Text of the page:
The Elements of APIs

Appendix: Authentication

If you can get away with it, just give your client an access token and expect it to be returned as a Bearer token in the Authorization header of every request. If you have very few users—like if you’re building an API server for your colleagues to use on your first-party frontend—just find a reasonably straightforward way to generate tokens on the command line or in your database, and then hand them over. Don’t build an automated means of generating new access tokens unless your API needs to be accessed by many people who don’t already have a relationship with you and a means of communicating with you directly.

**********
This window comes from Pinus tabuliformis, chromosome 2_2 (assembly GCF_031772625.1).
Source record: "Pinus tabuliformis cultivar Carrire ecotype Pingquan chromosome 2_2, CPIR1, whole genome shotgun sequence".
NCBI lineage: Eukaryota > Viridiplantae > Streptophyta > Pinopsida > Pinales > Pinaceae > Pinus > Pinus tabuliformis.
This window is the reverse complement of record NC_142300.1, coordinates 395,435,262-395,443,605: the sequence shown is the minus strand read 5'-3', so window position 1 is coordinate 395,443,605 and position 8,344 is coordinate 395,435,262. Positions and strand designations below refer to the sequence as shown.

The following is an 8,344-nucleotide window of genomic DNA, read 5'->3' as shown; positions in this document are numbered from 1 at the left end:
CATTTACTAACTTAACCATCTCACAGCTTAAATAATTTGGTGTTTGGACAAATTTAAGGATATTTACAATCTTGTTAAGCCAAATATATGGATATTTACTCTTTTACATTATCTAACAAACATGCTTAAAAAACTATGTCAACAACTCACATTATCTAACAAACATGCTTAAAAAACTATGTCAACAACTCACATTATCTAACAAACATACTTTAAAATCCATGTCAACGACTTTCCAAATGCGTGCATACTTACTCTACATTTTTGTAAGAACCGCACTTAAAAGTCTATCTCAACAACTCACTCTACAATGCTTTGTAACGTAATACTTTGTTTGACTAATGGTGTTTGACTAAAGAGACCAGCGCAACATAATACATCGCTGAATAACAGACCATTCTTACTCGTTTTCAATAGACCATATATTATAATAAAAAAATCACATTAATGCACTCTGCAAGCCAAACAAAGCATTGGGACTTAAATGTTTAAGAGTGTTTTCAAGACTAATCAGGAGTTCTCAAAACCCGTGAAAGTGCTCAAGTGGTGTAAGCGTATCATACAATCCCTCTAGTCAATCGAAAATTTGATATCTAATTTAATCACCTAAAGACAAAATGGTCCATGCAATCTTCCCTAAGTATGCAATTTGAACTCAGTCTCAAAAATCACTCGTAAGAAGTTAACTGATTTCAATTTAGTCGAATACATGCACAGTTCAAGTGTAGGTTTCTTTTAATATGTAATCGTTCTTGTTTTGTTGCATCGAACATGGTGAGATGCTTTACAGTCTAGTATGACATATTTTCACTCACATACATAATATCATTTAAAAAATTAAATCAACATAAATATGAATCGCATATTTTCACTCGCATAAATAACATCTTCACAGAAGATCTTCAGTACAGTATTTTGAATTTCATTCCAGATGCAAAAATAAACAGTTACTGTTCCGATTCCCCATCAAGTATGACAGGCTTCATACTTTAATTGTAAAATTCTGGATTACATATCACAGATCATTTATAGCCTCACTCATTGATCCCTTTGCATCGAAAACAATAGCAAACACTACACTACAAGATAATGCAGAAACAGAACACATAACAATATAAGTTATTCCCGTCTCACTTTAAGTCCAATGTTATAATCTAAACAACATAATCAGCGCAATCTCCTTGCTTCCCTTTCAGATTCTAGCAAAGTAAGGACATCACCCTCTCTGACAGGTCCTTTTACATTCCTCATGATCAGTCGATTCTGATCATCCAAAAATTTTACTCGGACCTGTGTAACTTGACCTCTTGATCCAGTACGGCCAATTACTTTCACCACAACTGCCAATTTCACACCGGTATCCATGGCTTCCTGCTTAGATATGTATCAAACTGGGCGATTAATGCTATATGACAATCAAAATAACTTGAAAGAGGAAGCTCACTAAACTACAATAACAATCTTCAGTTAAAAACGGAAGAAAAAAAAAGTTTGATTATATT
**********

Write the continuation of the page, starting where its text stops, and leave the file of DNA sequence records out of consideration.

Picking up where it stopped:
If you are in the second camp, like if you’re building a public API and/or your API needs to make authenticated calls on behalf of a user, again: keep it simple and boring. It’s probably a good idea to use JWT, and your language/framework of choice probably has a popular library for generating them already. So just use that!